The pleasure of hiking Mount Yoro begins before you even start your hike, as there is a famous waterfall at the base of the peak. The hike is almost 7.5-miles, and there is an elevation change of approximately 800 meters. It is estimated that experienced hikers can complete the hike in around four hours, but inexperienced hikers may find it takes up to six hours to complete. If you do not have appropriate winter hiking equipment, then avoid this hike during the winter months. One of the best times to hike Mount Yoro is during fall when the foliage is spectacular.

Mount Kama-ga-take

Commonly referred to as Mount Kama, this spear-like peak is one of the Suzuka Mountains' hidden gems. It is ideally suited to those who enjoy combining hiking with rock scrambling, as the terrain is diverse. Once at the summit of the peak, you can enjoy views across the Suzuka Mountains and the Shiga and Mie Prefectures. It is best to complete the hike between May and early December, and only attempt the hike in the winter if you are an experienced hiker and climber. It is worth noting that you should avoid this hike from June through August as the mountains are covered in blood-sucking leeches. The hike takes approximately 3.5-hours if you take the gondola on the descent.

Yamazaki Riverwalk

If hiking for miles up mountains is not your thing and you prefer a more leisurely walk within the city, then one of the best trails in Nagoya is the Yamazaki Riverwalk. The river runs through the city, and it is lined on both sides by cherry blossoms. There is a paved pathway on each side of the river, so it is an easy walk for people of all ages. Bridges cross the river at various points, so you can choose to walk along one side of the river before crossing and returning on the other side.

Heiwa Park

Another excellent hiking trail within the city that is easy for people of all ages and abilities is Heiwa Park. According to Great Runs, Heiwa Park has a four-mile loop trail that runs around the park that is popular with walkers, cyclists, and runners. The woodland path is lined with cherry trees, and the terrain has some elevations as the park is set on a hill.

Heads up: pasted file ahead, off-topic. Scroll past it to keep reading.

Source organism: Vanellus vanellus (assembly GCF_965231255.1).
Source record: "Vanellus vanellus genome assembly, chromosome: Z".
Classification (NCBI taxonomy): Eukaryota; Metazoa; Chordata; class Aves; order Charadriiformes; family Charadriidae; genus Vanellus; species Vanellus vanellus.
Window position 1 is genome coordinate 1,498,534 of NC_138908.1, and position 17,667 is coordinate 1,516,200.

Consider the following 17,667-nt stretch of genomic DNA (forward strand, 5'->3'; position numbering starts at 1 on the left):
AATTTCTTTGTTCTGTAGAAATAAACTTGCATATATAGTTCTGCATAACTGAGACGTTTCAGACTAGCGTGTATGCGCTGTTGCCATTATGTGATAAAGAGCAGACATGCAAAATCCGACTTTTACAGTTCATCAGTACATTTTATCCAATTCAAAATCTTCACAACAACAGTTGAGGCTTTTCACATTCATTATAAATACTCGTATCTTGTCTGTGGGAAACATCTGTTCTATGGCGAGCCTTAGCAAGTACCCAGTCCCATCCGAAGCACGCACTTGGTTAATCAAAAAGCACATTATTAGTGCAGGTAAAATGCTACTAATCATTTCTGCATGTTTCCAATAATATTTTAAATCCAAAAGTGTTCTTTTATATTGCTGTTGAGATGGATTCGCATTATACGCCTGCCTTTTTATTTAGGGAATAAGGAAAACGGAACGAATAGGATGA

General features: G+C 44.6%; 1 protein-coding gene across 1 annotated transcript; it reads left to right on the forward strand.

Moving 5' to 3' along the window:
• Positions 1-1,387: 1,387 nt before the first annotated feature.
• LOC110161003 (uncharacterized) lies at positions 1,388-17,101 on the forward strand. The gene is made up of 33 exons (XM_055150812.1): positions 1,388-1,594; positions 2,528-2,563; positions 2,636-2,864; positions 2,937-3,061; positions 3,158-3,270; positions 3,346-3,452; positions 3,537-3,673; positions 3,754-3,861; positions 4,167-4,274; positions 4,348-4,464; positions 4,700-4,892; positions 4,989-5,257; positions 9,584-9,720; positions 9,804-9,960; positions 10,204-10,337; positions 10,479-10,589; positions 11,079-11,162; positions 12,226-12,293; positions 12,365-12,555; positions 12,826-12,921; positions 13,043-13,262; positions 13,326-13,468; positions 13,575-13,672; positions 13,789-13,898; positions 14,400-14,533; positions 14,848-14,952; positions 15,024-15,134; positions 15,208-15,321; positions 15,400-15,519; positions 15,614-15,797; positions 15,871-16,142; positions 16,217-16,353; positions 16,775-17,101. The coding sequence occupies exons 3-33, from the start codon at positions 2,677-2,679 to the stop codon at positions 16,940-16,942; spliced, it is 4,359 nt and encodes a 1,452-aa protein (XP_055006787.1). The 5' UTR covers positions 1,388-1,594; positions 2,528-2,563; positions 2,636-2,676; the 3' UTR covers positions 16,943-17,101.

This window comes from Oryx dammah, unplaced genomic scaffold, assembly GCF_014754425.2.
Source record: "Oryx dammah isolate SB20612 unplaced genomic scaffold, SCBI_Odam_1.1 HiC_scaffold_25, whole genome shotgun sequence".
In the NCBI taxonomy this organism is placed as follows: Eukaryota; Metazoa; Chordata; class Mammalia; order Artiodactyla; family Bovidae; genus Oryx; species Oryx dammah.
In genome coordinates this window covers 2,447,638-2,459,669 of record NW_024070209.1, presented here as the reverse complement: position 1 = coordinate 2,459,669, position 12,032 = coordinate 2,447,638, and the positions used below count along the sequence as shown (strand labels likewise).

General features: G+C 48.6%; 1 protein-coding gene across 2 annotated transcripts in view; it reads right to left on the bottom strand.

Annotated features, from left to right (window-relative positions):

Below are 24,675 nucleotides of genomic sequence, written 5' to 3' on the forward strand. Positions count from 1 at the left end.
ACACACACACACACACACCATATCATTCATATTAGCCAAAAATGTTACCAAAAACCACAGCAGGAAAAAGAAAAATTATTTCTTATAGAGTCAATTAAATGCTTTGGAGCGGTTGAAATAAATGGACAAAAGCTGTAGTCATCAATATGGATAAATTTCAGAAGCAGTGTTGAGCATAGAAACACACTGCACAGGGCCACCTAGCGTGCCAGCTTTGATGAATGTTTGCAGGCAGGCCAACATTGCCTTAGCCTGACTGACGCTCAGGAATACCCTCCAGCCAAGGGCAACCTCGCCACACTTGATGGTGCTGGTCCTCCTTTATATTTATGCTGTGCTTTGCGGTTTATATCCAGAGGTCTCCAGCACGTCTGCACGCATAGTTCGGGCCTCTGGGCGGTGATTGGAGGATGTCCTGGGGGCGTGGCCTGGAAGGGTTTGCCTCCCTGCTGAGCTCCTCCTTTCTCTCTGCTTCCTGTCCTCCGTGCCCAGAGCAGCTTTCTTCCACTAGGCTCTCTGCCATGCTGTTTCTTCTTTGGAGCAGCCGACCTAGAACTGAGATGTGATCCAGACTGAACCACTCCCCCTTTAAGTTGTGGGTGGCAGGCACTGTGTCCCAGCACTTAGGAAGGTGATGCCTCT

Shonai and Yada River Paths

The Shonai River and Yada River run parallel to each other in the city, and there are gravel paths lining both rivers, with some interconnecting sections. Between the two rivers, there is a total of just over eight miles of trails to explore. As with many of the urban trails in Nagoya, there are sections of the trails lined with cherry blossoms.

Tenpaku River Paths

The path along the Tenpaku river is 4.66 miles one-way, so you can enjoy a 9.32-mile urban hike if you walk the river path there and back. There are various points where you can join or leave the river trail, which runs alongside the east side of the river, so you can enjoy a shorter walk if you prefer.

Dana Hanson

Written by Dana Hanson

Dana has extensive professional writing experience including technical and report writing, informational articles, persuasive articles, contrast and comparison, grant applications, and advertisement. She also enjoys creative writing, content writing on nearly any topic (particularly business and lifestyle), because as a lifelong learner, she loves to do research and possess a high skill level in this area. Her academic degrees include AA social Sci/BA English/MEd Adult Ed & Community & Human Resource Development and ABD in PhD studies in Indust & Org Psychology.

Read more posts by Dana Hanson